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Proceedings Paper

PARABOLA II: a field sphere-scanning radiometer for radiance measurements of sky and ground
Author(s): Paul H. Stockton; Donald W. Deering
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Paper Abstract

Bi-directional reflectance from earth terrain surfaces, particularly vegetation has placed increasing emphasis on the measurement of angular reflectance. Many remote-sensing scientists today are focusing on measurements and/or modeling of the angular reflectance properties of earth surface materials. The angular studies emphasis is occurring for several reasons. Of the four primary aspects of land surface reflectance (i.e., spectral, spatial, temporal, angular), this is the least intensively studied and, therefore, the least understood. The angular reflectance properties of Earth targets and, in particular, the bi-directional reflectance of land surface cover types, must be studied to develop algorithms to provide more accurate estimates of spectral hemispherical reflectance and albedo, which is a crucial input to Global Climate Models. The maximum potential of current satellites (e.g., SPOT, AVHRR) that acquire off-nadir viewing data cannot be realized without a good understanding of the angular reflectance properties of the Earth's surfaces. Future EOS satellite instruments (e.g., MISR) have been included expressly to take advantage of, or, to help overcome, the Earth's surface and atmosphere angular reflectance dependencies. The PARABOLA II field scanning radiometer will aid in ground calibration.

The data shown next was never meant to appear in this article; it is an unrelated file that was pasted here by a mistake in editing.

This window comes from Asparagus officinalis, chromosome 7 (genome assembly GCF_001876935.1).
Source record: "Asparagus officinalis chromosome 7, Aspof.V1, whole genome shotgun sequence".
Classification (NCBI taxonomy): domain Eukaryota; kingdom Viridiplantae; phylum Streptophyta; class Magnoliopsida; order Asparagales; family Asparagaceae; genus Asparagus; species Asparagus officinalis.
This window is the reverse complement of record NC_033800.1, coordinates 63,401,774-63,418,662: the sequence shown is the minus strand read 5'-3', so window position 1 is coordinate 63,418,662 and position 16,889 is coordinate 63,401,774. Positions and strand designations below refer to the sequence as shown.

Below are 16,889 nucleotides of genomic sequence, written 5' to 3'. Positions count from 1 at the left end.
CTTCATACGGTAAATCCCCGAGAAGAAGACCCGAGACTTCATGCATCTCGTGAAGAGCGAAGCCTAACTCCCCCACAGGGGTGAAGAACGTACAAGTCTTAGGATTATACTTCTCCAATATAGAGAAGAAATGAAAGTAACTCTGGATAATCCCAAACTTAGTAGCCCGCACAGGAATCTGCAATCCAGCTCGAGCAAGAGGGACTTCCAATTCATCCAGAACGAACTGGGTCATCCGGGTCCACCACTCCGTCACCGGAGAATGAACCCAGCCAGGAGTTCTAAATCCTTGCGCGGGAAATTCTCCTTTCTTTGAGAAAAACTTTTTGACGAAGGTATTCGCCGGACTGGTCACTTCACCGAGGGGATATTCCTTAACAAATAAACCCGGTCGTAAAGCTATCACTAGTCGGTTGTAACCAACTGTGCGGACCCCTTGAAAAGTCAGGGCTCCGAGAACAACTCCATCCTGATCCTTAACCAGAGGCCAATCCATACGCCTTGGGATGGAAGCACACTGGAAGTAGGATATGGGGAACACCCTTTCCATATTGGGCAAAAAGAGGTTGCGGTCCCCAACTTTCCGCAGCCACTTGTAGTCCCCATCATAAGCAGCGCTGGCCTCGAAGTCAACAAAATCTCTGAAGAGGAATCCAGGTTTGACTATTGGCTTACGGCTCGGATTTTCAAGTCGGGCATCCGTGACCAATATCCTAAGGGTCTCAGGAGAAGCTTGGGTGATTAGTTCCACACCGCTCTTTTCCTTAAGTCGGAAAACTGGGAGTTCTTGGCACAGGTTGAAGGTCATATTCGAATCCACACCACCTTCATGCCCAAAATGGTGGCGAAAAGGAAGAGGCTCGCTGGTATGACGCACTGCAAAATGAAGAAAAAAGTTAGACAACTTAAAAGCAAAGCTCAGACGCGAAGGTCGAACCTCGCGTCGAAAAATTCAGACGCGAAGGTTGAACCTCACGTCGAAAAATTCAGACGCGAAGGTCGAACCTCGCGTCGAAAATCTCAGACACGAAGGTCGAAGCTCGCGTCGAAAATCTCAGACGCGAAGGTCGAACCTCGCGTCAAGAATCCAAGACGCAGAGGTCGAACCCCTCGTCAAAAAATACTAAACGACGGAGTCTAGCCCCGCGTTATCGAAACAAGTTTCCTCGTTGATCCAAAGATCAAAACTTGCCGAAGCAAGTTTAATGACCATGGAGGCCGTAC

Paper Details

Date Published: 4 October 1994
PDF: 8 pages
Proc. SPIE 2270, NASA/SPIE Conference on Spin-Off Technologies from NASA for Commercial Sensors and Scientific Applications, (4 October 1994); doi: 10.1117/12.188819
Show Author Affiliations
Paul H. Stockton, Sensit Technologies, Inc. (United States)
Donald W. Deering, NASA Goddard Space Flight Ctr. (United States)


Published in SPIE Proceedings Vol. 2270:
NASA/SPIE Conference on Spin-Off Technologies from NASA for Commercial Sensors and Scientific Applications
Nona K. Minnifield, Editor(s)

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